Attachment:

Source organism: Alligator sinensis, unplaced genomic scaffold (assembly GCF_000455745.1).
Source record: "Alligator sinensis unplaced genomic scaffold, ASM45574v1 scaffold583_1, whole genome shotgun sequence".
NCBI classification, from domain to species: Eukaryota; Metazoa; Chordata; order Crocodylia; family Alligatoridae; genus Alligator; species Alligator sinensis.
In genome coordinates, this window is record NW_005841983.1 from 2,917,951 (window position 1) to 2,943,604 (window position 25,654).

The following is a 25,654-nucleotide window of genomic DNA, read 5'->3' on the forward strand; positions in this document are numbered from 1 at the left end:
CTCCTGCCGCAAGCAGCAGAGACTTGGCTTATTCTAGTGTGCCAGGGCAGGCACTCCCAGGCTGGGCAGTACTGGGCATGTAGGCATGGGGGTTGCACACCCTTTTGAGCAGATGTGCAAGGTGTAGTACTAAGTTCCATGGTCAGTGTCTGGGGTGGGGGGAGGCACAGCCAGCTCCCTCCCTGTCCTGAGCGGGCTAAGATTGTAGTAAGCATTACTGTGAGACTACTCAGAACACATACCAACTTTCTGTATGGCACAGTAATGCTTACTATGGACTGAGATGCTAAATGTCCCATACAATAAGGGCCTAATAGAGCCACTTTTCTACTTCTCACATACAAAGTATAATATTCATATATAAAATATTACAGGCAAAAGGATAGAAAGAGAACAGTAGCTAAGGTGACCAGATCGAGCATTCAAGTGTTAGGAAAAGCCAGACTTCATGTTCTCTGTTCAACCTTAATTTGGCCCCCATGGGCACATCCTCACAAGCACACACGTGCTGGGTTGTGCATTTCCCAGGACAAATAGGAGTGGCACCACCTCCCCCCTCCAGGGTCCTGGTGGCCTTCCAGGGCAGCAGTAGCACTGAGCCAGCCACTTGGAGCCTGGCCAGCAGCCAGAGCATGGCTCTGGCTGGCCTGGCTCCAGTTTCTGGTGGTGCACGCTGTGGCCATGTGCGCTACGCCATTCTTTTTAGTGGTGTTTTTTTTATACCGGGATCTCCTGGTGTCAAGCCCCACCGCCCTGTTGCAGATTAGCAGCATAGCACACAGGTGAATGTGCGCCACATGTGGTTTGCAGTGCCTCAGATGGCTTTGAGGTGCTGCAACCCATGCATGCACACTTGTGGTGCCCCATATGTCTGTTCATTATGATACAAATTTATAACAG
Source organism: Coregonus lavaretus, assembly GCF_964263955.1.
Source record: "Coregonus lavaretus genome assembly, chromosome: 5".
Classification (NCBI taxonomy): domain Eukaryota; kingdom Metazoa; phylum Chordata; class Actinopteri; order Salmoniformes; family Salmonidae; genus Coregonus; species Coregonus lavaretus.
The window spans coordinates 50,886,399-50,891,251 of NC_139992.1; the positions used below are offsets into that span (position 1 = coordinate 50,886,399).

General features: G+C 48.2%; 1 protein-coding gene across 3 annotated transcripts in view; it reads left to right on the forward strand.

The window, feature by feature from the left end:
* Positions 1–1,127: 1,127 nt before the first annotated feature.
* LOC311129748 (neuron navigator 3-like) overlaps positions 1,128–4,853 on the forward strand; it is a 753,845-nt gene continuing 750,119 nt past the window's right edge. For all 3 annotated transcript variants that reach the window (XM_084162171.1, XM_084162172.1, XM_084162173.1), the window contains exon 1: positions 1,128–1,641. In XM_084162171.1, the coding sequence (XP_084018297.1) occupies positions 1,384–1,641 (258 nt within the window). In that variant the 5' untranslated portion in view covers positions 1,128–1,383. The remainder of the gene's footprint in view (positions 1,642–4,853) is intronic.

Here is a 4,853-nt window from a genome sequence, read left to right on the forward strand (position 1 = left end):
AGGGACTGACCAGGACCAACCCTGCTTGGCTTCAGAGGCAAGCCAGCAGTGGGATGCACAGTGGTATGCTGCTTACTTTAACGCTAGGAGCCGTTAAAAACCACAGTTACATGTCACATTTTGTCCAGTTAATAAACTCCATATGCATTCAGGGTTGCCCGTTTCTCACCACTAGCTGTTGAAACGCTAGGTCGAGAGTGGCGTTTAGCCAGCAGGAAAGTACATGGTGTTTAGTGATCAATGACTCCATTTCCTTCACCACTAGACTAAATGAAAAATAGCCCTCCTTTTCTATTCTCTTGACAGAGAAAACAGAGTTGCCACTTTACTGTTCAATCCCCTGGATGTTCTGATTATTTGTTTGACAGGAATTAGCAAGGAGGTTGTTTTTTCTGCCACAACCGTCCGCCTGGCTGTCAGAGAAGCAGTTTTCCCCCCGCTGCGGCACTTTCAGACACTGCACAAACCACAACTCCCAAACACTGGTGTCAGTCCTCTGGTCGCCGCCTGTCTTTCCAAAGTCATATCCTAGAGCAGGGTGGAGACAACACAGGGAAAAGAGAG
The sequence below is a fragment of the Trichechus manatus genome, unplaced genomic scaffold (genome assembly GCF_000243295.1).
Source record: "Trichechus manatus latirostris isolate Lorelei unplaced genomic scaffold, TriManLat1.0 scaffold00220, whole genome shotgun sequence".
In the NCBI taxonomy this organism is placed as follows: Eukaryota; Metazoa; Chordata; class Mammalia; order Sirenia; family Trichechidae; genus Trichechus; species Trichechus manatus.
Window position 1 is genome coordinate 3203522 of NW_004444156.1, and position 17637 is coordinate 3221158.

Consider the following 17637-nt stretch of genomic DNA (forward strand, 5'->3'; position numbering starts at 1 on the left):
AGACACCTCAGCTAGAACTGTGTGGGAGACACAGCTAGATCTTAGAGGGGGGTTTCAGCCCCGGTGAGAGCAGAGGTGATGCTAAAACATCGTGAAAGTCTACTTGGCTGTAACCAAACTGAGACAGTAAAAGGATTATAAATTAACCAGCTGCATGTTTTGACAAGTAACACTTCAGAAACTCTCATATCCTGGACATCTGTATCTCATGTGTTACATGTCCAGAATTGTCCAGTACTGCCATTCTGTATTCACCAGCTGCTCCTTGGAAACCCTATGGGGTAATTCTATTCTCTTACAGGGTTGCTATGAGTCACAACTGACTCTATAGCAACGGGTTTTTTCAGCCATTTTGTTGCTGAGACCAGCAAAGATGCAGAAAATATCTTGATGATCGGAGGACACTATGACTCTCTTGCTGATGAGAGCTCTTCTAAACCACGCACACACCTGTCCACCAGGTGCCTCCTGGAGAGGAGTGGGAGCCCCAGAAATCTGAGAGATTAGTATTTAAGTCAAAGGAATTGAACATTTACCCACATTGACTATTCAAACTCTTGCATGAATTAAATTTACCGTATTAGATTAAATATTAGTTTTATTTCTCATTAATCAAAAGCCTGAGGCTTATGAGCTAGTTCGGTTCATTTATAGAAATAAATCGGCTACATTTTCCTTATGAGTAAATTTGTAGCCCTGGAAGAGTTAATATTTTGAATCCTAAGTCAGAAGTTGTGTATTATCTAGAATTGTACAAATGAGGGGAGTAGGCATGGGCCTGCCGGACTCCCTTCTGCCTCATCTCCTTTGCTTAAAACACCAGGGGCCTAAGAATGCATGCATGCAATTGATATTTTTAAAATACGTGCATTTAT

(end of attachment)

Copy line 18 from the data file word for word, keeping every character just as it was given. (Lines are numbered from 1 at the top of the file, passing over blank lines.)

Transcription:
Source record: "Trichechus manatus latirostris isolate Lorelei unplaced genomic scaffold, TriManLat1.0 scaffold00220, whole genome shotgun sequence".